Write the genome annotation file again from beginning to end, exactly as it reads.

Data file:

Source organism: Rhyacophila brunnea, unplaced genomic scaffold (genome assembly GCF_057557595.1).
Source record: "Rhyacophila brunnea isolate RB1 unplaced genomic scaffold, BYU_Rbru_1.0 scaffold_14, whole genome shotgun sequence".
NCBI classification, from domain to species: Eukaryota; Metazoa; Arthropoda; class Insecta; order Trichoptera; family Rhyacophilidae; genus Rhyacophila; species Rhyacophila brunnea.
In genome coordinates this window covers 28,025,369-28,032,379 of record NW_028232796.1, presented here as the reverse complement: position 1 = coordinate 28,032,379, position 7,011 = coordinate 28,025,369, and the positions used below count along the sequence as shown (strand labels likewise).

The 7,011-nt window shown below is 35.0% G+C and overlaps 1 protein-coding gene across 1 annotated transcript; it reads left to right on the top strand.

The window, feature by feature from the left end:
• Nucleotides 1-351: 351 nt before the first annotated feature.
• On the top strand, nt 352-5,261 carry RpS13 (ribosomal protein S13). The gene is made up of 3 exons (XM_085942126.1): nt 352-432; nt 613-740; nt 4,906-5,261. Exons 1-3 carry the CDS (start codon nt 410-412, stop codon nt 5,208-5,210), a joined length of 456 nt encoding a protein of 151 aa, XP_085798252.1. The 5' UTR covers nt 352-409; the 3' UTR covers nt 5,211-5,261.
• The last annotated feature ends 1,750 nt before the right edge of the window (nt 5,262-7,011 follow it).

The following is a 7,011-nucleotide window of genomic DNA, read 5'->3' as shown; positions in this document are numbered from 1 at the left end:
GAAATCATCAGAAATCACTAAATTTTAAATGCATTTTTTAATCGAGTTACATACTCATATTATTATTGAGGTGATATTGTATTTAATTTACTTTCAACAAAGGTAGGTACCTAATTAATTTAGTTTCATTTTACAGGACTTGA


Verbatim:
Source organism: Rhyacophila brunnea, unplaced genomic scaffold (genome assembly GCF_057557595.1).
Source record: "Rhyacophila brunnea isolate RB1 unplaced genomic scaffold, BYU_Rbru_1.0 scaffold_14, whole genome shotgun sequence".
NCBI classification, from domain to species: Eukaryota; Metazoa; Arthropoda; class Insecta; order Trichoptera; family Rhyacophilidae; genus Rhyacophila; species Rhyacophila brunnea.
In genome coordinates this window covers 28,025,369-28,032,379 of record NW_028232796.1, presented here as the reverse complement: position 1 = coordinate 28,032,379, position 7,011 = coordinate 28,025,369, and the positions used below count along the sequence as shown (strand labels likewise).

The 7,011-nt window shown below is 35.0% G+C and overlaps 1 protein-coding gene across 1 annotated transcript; it reads left to right on the top strand.

The window, feature by feature from the left end:
• Nucleotides 1-351: 351 nt before the first annotated feature.
• On the top strand, nt 352-5,261 carry RpS13 (ribosomal protein S13). The gene is made up of 3 exons (XM_085942126.1): nt 352-432; nt 613-740; nt 4,906-5,261. Exons 1-3 carry the CDS (start codon nt 410-412, stop codon nt 5,208-5,210), a joined length of 456 nt encoding a protein of 151 aa, XP_085798252.1. The 5' UTR covers nt 352-409; the 3' UTR covers nt 5,211-5,261.
• The last annotated feature ends 1,750 nt before the right edge of the window (nt 5,262-7,011 follow it).

The following is a 7,011-nucleotide window of genomic DNA, read 5'->3' as shown; positions in this document are numbered from 1 at the left end:
GAAATCATCAGAAATCACTAAATTTTAAATGCATTTTTTAATCGAGTTACATACTCATATTATTATTGAGGTGATATTGTATTTAATTTACTTTCAACAAAGGTAGGTACCTAATTAATTTAGTTTCATTTTACAGGACTTGA